More than 222 million of "FDR's trees" were planted in the Prairie States Forestry Project from 1935 to 1942. From the Dakotas, these shelterbelts stretched south a thousand miles into the Texas panhandle in a 200-mile-wide belt in the transitional area between the tallgrass eastern prairies and the shortgrass western plains.

"Never before or since has man planted so many trees in so few years under such trying environmental conditions," wrote John R. McGuire, then chief of the U.S. Forest Service, in a 1976 foreward to an impressive study of Great Plains trees by Wilmon H. Droze, a Texas sholar.

FDR's trees have not only protected crops, livestock and humans from the high winds, the piercing winter cold and the scorching summer heat of the Plains, but they have also provided places for farm children to play, for families to picnic, for game animals and birds to flourish. These half-mile-long rows of conifers and deciduous trees have provided unusual places of natural beauty and human refuge in a largely treeless region so sparse and lonely that early travelers called it the "Great American Desert."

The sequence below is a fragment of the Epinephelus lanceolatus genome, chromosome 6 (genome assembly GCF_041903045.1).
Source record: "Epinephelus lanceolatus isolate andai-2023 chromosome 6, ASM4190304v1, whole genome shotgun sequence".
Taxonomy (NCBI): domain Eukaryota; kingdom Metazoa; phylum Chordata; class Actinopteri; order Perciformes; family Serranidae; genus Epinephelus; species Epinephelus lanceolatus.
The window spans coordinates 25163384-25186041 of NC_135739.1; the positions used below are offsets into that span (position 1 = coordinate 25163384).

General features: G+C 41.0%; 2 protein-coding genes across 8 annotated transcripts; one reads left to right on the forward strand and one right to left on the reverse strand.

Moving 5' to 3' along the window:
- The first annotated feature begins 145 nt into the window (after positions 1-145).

The project's first tree, an Austrian pine planted on the cotton farm of Horace E. Curtis 46 years ago this spring, survives -- as does the satisfied farmer who supervised the planting of that first group of shelterbelt trees 5 miles west of Willow in southwestern Oklahoma. Many of the other shelterbelt trees still stand, but time is taking its toll.

Given little national attention since FDR's death in 1945, the shelterbelt project has become a program of largely forgotten trees.

While the trees were planted with federal finance assistance, they stand on private land, with maintenance left to individual farmers. As the memory of the duststorms of the "Dirty Thirties" has faded, many farmers and agribusiness operators have allowed their shelterbelts to deteriorate. As these windbreaks lose efficency in shielding crops and farm homes, high costs pressure some farmers to bulldoze the shelterbelts and plant crops in the cleared land. There is little educational work to inform farmers of the benefits of keeping these trees.